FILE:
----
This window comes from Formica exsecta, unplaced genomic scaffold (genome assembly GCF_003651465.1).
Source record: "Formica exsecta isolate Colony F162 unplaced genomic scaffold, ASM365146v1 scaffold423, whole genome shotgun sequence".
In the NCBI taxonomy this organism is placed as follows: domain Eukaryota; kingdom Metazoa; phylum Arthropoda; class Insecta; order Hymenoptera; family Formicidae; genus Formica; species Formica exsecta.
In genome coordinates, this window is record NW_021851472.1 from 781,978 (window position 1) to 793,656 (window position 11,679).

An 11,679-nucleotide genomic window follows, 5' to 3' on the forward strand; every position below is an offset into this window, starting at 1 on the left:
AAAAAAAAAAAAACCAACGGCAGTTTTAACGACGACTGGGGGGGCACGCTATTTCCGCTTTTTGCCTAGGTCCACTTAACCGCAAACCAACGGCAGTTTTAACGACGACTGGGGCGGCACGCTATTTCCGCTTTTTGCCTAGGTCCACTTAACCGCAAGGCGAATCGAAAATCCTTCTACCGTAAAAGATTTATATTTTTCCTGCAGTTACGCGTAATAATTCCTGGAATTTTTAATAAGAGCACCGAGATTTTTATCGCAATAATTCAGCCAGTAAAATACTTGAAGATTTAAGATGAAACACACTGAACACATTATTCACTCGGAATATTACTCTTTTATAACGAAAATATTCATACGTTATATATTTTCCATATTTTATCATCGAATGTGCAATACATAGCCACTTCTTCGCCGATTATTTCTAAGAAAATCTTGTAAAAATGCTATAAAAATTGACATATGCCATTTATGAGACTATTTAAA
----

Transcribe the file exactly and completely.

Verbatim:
This window comes from Formica exsecta, unplaced genomic scaffold (genome assembly GCF_003651465.1).
Source record: "Formica exsecta isolate Colony F162 unplaced genomic scaffold, ASM365146v1 scaffold423, whole genome shotgun sequence".
In the NCBI taxonomy this organism is placed as follows: domain Eukaryota; kingdom Metazoa; phylum Arthropoda; class Insecta; order Hymenoptera; family Formicidae; genus Formica; species Formica exsecta.
In genome coordinates, this window is record NW_021851472.1 from 781,978 (window position 1) to 793,656 (window position 11,679).

An 11,679-nucleotide genomic window follows, 5' to 3' on the forward strand; every position below is an offset into this window, starting at 1 on the left:
AAAAAAAAAAAAACCAACGGCAGTTTTAACGACGACTGGGGGGGCACGCTATTTCCGCTTTTTGCCTAGGTCCACTTAACCGCAAACCAACGGCAGTTTTAACGACGACTGGGGCGGCACGCTATTTCCGCTTTTTGCCTAGGTCCACTTAACCGCAAGGCGAATCGAAAATCCTTCTACCGTAAAAGATTTATATTTTTCCTGCAGTTACGCGTAATAATTCCTGGAATTTTTAATAAGAGCACCGAGATTTTTATCGCAATAATTCAGCCAGTAAAATACTTGAAGATTTAAGATGAAACACACTGAACACATTATTCACTCGGAATATTACTCTTTTATAACGAAAATATTCATACGTTATATATTTTCCATATTTTATCATCGAATGTGCAATACATAGCCACTTCTTCGCCGATTATTTCTAAGAAAATCTTGTAAAAATGCTATAAAAATTGACATATGCCATTTATGAGACTATTTAAA